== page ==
“The cost of buying a home or renting a home and the cost of pharmaceuticals are high,” he said, calling for initiatives to “take on the hedge funds that are buying up the housing market” and negotiate “every drug for every American” to lower medicine costs. “In all those areas, team Biden does have policies that will make things better. And Trump, quite frankly, doesn’t,” he said. “We’ve got quite a bit of time before the election for this discussion to take place.”

Democratic strategist Simon Rosenberg, who is bullish on Biden’s prospects, said “large numbers of voters haven’t checked in” and “some of Biden’s coalition is still wandering,” so surveys show him struggling with young and nonwhite voters. He predicted the polls will improve for Biden by “late spring,” around April or May.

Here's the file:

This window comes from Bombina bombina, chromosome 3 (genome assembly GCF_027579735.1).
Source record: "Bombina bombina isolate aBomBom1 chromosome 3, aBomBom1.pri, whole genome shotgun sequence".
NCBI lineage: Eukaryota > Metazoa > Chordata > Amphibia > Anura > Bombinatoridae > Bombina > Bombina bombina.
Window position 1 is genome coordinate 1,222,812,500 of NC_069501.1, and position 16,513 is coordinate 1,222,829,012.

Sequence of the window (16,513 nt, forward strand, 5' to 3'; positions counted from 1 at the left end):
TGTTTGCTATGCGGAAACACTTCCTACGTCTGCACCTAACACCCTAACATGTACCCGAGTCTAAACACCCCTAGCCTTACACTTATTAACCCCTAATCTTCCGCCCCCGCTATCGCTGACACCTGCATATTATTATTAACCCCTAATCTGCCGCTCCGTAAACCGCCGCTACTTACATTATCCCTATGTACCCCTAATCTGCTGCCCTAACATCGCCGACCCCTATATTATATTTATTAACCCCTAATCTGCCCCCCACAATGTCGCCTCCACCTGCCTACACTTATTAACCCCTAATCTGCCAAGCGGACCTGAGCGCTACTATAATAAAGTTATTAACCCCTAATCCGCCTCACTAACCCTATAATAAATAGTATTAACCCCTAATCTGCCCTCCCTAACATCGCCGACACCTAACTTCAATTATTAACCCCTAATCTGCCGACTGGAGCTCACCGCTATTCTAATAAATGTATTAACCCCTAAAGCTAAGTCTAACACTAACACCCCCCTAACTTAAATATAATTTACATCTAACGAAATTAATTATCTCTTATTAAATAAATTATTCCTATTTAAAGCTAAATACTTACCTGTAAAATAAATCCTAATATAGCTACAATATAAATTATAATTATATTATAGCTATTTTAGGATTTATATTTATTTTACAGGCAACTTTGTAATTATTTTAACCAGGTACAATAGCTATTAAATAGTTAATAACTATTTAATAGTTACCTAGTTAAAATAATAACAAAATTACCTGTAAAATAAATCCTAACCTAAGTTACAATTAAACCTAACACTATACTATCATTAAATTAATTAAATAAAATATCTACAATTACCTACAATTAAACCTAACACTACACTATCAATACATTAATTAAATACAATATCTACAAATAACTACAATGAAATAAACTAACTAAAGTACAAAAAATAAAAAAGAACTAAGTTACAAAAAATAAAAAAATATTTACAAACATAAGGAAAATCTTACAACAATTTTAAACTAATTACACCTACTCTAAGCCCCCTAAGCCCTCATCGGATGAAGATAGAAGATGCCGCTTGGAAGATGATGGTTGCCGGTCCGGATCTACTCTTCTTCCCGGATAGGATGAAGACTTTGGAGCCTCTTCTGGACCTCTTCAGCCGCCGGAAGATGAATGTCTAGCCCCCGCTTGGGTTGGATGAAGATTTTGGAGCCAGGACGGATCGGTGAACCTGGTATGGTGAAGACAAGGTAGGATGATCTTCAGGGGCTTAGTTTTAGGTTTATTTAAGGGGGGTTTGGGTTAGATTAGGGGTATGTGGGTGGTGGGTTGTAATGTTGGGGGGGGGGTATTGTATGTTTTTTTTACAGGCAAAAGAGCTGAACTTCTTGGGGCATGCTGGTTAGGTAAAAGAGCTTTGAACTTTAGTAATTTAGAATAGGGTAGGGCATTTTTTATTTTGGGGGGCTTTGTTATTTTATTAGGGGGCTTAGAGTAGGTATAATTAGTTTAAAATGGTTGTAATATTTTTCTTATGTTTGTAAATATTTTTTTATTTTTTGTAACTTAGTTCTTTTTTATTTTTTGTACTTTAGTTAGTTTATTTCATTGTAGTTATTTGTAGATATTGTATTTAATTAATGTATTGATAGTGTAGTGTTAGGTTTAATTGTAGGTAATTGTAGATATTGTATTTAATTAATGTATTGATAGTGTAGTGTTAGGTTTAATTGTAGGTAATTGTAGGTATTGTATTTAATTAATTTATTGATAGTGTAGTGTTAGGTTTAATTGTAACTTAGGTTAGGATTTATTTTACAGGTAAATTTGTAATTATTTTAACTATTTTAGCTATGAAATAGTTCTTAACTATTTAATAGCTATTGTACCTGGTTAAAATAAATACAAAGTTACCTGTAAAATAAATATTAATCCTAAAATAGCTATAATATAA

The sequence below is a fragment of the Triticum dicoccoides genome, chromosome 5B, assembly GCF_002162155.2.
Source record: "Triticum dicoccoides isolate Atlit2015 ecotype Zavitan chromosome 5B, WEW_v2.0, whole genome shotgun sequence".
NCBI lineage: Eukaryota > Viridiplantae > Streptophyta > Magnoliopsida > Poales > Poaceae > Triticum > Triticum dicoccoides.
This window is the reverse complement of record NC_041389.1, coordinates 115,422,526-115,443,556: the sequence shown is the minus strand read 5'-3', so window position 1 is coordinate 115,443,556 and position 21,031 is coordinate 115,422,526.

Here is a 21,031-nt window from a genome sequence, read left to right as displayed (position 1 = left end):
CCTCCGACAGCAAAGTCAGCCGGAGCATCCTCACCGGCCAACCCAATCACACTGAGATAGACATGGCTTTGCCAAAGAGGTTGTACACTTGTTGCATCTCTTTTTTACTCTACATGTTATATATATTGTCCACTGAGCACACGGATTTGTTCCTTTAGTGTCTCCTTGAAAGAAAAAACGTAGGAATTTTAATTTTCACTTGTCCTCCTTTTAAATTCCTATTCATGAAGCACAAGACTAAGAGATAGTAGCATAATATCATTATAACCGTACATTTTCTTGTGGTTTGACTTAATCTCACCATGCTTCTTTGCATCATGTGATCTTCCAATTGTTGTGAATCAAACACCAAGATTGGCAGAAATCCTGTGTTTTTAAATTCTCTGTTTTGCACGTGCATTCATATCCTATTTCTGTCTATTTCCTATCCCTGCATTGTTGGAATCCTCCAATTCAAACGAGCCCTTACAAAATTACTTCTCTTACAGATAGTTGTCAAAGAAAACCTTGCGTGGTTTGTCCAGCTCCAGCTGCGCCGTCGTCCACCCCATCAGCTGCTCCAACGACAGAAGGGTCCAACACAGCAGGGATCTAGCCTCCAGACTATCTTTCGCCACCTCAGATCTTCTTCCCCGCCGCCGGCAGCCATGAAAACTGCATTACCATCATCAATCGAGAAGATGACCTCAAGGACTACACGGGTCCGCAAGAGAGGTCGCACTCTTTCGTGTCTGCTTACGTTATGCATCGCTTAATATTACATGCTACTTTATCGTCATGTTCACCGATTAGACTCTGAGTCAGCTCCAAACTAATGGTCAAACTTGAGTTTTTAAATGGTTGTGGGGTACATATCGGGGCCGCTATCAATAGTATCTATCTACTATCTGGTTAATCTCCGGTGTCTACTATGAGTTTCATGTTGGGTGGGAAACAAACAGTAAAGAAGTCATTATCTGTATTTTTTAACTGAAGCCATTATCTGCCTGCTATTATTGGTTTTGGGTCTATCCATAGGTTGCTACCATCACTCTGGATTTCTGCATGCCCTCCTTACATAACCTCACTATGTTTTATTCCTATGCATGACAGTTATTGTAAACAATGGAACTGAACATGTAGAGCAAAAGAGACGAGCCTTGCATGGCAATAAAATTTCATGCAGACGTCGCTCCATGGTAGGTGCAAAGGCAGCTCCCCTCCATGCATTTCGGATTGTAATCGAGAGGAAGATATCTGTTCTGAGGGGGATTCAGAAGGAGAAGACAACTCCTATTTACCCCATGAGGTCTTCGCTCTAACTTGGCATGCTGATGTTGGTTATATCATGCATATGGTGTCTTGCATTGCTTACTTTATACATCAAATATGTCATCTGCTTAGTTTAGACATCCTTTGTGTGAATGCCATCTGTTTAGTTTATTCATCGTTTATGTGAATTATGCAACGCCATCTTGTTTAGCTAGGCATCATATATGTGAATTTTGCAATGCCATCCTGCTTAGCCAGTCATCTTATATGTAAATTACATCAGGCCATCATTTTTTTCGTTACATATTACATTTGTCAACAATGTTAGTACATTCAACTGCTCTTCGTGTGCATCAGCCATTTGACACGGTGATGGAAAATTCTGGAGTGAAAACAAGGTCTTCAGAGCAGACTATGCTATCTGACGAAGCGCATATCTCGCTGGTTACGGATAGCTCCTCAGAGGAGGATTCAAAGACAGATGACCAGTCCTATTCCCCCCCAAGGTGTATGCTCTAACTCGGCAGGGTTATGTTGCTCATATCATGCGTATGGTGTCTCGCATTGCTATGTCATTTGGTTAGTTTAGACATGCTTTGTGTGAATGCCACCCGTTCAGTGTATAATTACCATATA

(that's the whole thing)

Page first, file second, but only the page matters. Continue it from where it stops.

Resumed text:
“Our view is — and I sort of share the view of the campaign on this — that the likely scenario is that a chunk of the coalition will come home in the next few months as it becomes clear that it’s Biden-Trump and as the Biden campaign turns on,” Rosenberg said, “and then my expectation is we’ll be up a few points.”

Has GOP ‘fumbled’ its case against Biden?

Rosenberg said his optimism is partly due to the thinning GOP case.

“Their basic argument against Biden — much of it has evaporated in the last few months. The economy is strong; it’s not weak. Inflation is down; it’s not up. Violent crime and murder rates are plummeting, not rising. We’re producing more domestic energy of all kinds than ever before — there’s no war on energy,” he said. “And if you take those away … what they were left with was the ‘Biden crime family’ narrative,” which “has been exposed as a farce in recent weeks,” and Biden’s age.